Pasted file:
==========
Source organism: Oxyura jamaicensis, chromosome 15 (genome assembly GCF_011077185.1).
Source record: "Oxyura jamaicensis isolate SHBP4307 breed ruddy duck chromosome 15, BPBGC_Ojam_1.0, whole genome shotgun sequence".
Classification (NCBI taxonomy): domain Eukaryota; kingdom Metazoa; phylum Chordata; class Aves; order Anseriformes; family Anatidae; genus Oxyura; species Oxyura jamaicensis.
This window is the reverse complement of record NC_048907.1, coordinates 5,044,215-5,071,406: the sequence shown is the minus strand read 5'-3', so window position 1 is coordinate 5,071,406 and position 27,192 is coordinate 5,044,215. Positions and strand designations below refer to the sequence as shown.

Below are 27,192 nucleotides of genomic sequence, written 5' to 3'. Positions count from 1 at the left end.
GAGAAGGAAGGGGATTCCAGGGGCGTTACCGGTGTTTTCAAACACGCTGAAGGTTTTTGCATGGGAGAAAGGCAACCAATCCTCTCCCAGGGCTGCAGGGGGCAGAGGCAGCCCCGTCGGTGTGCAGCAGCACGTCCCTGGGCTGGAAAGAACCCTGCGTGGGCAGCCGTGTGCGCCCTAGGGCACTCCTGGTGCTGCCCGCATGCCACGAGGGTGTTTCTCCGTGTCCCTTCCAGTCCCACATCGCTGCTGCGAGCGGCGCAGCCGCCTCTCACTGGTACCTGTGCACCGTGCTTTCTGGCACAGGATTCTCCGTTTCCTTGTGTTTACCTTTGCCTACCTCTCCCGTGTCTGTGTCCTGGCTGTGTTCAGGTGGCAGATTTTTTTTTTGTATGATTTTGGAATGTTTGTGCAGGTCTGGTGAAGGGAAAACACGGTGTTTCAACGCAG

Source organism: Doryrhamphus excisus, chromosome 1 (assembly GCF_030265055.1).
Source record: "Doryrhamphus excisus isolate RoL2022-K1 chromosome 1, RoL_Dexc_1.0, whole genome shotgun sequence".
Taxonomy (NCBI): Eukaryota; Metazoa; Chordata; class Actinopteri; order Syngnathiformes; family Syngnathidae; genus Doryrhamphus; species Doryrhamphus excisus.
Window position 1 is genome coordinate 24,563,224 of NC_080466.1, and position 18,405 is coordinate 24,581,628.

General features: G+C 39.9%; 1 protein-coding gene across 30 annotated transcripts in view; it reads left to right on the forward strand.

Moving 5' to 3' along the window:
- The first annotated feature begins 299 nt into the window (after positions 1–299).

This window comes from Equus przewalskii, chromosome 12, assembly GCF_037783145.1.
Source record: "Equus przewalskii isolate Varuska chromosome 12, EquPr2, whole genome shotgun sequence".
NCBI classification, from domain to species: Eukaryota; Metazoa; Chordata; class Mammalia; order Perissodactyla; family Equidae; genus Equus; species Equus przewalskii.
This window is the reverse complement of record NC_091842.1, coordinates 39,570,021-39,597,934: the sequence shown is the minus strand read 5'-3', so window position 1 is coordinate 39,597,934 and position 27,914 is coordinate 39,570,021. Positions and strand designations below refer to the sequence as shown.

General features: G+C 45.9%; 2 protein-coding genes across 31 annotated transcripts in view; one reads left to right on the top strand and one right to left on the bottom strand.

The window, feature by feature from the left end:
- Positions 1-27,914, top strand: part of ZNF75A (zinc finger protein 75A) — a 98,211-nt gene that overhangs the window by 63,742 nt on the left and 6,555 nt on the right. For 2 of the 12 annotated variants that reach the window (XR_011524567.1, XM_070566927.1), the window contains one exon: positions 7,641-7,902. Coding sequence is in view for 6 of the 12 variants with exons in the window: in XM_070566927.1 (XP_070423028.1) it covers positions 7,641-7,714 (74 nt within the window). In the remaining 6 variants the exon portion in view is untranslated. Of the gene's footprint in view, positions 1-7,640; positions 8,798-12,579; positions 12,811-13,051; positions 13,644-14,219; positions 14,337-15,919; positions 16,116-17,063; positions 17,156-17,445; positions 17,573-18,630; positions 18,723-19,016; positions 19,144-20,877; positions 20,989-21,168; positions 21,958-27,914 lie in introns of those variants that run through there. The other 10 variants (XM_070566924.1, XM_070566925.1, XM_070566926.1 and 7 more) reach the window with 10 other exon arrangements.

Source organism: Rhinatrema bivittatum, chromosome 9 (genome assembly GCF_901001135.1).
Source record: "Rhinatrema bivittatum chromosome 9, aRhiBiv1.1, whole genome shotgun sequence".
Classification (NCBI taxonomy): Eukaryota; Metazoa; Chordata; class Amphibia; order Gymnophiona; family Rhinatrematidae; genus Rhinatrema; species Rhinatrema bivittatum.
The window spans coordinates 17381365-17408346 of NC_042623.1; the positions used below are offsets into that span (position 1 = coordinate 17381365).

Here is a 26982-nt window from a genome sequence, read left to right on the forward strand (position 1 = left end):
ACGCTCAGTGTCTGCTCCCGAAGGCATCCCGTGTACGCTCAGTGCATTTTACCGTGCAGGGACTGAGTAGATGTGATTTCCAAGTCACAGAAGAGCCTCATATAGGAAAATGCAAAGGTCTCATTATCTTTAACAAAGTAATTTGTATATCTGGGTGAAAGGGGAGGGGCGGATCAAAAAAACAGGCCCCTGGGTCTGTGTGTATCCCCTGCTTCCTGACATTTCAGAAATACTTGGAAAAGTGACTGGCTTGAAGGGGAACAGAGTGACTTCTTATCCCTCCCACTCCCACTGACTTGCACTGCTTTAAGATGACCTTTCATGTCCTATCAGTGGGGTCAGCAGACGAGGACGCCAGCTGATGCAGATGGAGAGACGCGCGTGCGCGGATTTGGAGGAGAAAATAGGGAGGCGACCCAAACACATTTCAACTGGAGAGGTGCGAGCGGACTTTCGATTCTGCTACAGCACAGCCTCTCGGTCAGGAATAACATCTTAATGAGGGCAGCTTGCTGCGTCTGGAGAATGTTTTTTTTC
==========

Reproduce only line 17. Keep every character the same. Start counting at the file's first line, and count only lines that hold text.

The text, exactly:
This window is the reverse complement of record NC_091842.1, coordinates 39,570,021-39,597,934: the sequence shown is the minus strand read 5'-3', so window position 1 is coordinate 39,597,934 and position 27,914 is coordinate 39,570,021. Positions and strand designations below refer to the sequence as shown.